Expect anything different?
This is what these Seahawks do. They always keep it close, then always close it out.
Thought they might cough it up? Then you haven’t been watching. This team doesn’t shake or rattle in pressure situations; they only seem to roll.
The Seahawks’ 37-30 victory over the Vikings was their latest master class in composure. Their holding off of Minnesota was another chapter in poise.
It doesn’t matter how they do it — only that they do. The intensity may elevate in every fourth quarter they’re involved in, but their heart rate never does.
“We’re used to close games like that. That’s our type of game,” Seahawks cornerback Shaquill Griffin said. “If we get into a close game and the other team is up by 7 and you look at our sideline, you’ll see guys laughing, having fun, knowing we’re going to pull it off.”
The Vikings led by seven at two points Thursday — first after the opening drive that put them up 7-0, and then after a field goal at the end of the half to put them ahead 17-10.
Part of this was due to quarterback Russell Wilson batting his batted pass into the hands Anthony Harris for a pick six, but it was also the result of defensive miscues and an underwhelming offense.
Something about this team, though — perhaps more than any other in the Wilson era — makes halftime deficits seem like mere illusions. The Seahawks coming back feels less like a probability and more like a foregone conclusion.
Monday night’s second half didn’t feature a signature play so much as it did a sampler platter. Whether it was Rasheem Green forcing a fumble that Bradley McDougald recovered, Wilson hitting David Moore for a 60-yard touchdown, Tre Flowers intercepting Kirk Cousins, or coach Pete Carroll calling a fake punt, that earned a first down on fourth and three, there were significant contributions in every phase of the game.
The collective effort spawned 24 unanswered points for the Seahawks (10-2), who led by as many as 17. Perhaps you thought this would be the game when they finally put it all together — when they’d spank the now 8-4 Vikings in front of the entire country.
But the Seahawks don’t take down opponents like that. They’d rather take years off their fans’ lives.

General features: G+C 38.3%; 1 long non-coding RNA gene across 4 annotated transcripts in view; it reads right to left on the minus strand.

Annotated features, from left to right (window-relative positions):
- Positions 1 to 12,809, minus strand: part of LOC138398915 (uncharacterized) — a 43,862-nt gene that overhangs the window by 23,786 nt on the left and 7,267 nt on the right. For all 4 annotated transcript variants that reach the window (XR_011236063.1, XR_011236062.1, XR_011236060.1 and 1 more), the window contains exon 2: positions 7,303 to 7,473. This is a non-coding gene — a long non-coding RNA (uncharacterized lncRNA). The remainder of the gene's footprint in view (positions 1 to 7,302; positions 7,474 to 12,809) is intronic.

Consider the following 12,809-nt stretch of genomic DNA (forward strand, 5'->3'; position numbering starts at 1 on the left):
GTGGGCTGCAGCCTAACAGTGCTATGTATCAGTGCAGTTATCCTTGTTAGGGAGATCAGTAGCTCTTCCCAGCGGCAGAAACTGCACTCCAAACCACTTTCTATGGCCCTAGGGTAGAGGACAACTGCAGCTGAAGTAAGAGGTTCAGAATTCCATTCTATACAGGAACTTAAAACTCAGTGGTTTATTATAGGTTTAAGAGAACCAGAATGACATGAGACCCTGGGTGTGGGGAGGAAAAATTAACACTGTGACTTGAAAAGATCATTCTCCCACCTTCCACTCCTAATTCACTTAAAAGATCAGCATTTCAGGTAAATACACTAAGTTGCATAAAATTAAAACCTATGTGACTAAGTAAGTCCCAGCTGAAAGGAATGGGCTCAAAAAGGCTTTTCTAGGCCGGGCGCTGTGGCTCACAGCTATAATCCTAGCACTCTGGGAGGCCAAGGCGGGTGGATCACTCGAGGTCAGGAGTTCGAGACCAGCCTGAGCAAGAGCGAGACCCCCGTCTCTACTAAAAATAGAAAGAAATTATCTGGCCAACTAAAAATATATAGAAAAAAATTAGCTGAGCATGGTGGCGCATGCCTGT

Minnesota scored two unanswered touchdowns — one of which came on 58-yard touchdown pass amid a Seattle breakdown— to cut the deficit to four. The Vikings then got the ball back with 3:27 left in the game but turned it over on downs seven plays later.
The Seahawks tacked on a field goal, then forced and recovered a fumble on the ensuing kickoff. And because they beat the 49ers (10-2) earlier in the month, they are now alone in first place in the NFC West.
“We have that clutch gene and have had it all year,” Wilson said. “We just want to keep that going.”
The clutch gene. There’s gotta be something to that, because they don’t seem to have the dominant gene. Only one of the Seahawks’ victories this year has come by more than one score, and though they are tied with the Ravens, Patriots, Saints and 49ers for the best record in the league, their plus-36 scoring margin is 10th.
But honestly, if they are within one score in the fourth quarter, does victory not seem not like a wrap? I’m not saying it is a wrap, but everything they’ve done to this point suggests victory is imminent.
Very little about these Seahawks resemble that of their Super Bowl teams. For one, there’s the personnel turnover — with Pro Bowlers such as Richard Sherman, Earl Thomas, Marshawn Lynch, Kam Chancellor, Cliff Avril and Michael Bennett all having moved on. But there was also the obliteration factor, as those 2013 and 2014 teams outscored opponents by a combined 326 points heading into the playoffs.
These Hawks don’t blow teams up. They’re much crueler than that. They make it seem like their foes have a 50-50 shot before busting out their two-headed coin.
After the game, Seahawks offensive lineman D.J. Fluker was asked about all the close wins. He alluded to a quote Carroll has been repeating to them all season long: “Do better longer.”
They’ve been doing just that. The only question is — how much longer can it last?